Fourteen-year-old Homer Macauley is determined to be the best and fastest bicycle telegraph messenger anyone has ever seen. His older brother has gone to war, leaving Homer to look after his widowed mother, his older sister and his 4-year-old brother, Ulysses. And so it is that as spring turns to summer, 1942, Homer Macauley delivers messages of love, hope, pain... and death... to the good people of Ithaca. And Homer Macauley will grapple with one message that will change him forever. Based on Pulitzer Prize-winning author William Saroyan's 1943 novel, The Human Comedy, ITHACA is a coming-of-age story about the exuberance of youth, the abruptness of change, the sweetness of life, the sting of death, and the sheer goodness that lives in each and every one of us.

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A memorable and folky score from John Mellencamp keeps things moving along, but clunky dialogue and an overreliance on voiceover prevent Ithaca from ever becoming more than a pr...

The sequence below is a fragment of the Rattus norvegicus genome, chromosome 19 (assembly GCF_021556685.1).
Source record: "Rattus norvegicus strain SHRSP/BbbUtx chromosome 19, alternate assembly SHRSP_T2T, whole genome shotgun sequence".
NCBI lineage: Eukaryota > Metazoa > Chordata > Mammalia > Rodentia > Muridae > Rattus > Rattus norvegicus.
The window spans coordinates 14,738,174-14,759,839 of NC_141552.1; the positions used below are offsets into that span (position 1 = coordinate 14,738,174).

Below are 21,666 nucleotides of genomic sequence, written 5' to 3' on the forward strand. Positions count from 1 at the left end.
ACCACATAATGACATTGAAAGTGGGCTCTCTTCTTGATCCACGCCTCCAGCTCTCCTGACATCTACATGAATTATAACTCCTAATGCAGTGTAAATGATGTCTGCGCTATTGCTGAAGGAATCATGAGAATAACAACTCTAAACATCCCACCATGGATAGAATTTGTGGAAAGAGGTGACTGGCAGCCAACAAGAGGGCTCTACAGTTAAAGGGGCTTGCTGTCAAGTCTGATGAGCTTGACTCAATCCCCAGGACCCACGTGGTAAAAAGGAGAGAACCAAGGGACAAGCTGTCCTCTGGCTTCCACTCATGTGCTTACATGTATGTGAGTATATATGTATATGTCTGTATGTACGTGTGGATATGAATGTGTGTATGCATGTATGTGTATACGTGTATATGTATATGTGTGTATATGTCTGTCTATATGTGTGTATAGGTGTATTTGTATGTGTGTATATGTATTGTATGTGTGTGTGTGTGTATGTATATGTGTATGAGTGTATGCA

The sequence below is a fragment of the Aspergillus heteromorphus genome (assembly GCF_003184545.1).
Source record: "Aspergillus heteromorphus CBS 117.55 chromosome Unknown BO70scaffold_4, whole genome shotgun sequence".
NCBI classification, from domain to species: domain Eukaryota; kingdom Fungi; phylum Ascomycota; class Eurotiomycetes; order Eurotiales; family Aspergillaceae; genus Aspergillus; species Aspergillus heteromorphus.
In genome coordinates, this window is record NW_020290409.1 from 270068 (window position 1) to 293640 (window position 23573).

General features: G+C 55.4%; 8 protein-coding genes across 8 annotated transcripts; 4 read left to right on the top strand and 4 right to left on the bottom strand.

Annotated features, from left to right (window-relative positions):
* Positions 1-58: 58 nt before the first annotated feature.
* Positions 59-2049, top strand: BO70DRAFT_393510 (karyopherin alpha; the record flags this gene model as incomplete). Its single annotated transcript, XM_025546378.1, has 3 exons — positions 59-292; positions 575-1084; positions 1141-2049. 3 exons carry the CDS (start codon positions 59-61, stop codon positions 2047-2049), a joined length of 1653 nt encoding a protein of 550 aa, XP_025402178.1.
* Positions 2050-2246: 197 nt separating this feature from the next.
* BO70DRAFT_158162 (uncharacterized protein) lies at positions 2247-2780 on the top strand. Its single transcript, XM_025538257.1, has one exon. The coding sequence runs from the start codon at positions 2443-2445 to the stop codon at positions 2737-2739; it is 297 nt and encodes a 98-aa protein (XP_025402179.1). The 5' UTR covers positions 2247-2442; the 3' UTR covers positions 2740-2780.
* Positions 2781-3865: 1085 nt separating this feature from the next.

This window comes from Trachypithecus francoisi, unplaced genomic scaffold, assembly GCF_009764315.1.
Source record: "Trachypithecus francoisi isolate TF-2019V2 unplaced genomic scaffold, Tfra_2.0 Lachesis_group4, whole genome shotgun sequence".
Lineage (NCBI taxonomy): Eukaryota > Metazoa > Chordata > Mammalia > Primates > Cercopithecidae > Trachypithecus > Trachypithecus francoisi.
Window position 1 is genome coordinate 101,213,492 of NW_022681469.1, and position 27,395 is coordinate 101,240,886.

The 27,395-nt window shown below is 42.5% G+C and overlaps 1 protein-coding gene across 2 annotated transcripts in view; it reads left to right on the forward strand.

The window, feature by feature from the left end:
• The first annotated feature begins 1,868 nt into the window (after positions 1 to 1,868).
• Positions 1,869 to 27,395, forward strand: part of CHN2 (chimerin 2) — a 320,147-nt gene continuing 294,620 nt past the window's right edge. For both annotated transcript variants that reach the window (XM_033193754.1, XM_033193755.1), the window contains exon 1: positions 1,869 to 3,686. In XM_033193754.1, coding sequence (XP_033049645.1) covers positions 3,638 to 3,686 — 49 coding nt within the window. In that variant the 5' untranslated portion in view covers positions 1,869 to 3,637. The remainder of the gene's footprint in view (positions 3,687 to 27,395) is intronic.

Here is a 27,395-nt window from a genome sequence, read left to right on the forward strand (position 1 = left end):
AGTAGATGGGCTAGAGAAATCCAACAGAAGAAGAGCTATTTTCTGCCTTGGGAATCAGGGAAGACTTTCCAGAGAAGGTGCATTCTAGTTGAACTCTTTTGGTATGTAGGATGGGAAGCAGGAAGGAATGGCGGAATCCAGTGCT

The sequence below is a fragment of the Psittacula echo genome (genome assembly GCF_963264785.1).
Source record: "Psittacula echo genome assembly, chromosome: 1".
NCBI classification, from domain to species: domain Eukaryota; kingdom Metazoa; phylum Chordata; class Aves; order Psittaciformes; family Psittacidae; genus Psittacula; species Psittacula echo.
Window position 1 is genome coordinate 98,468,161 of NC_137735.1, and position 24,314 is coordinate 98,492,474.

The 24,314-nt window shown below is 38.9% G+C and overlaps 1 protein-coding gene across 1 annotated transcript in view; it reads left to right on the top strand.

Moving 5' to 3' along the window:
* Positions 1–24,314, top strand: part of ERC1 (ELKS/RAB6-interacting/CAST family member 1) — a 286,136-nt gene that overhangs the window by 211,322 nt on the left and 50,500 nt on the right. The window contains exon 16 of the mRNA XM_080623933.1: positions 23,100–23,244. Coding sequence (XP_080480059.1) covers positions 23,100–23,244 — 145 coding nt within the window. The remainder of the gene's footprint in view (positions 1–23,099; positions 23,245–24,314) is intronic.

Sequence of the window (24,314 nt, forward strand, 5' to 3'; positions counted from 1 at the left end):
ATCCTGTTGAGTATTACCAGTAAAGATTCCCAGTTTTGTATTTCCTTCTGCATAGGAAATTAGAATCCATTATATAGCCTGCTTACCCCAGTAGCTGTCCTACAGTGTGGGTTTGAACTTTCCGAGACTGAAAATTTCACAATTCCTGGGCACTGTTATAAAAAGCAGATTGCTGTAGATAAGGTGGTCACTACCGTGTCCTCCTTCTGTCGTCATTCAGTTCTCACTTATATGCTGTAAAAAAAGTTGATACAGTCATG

106d ago
Ms. Ryan’s muted approach may be what we’ve come to expect of looks back at this period — nostalgia always comes with a lot of browns and grays, and with plenty of voice-over (i...
106d ago
Meg Ryan's directorial debut is an uneven adaptation of William Saroyan's "The Human Comedy."
106d ago
This movie is resolute about being as homey and obvious as it can possibly be. Somewhere, Norman Rockwell is thinking, “Sheesh, even I was edgier than this.”
106d ago
The film is confused in conception, dreary in execution, and completely lacking in forward momentum.
106d ago
Set to a countrified score by John Mellencamp that further douses everything in down-home treacle, it's the rare film to miss its every mark.
106d ago
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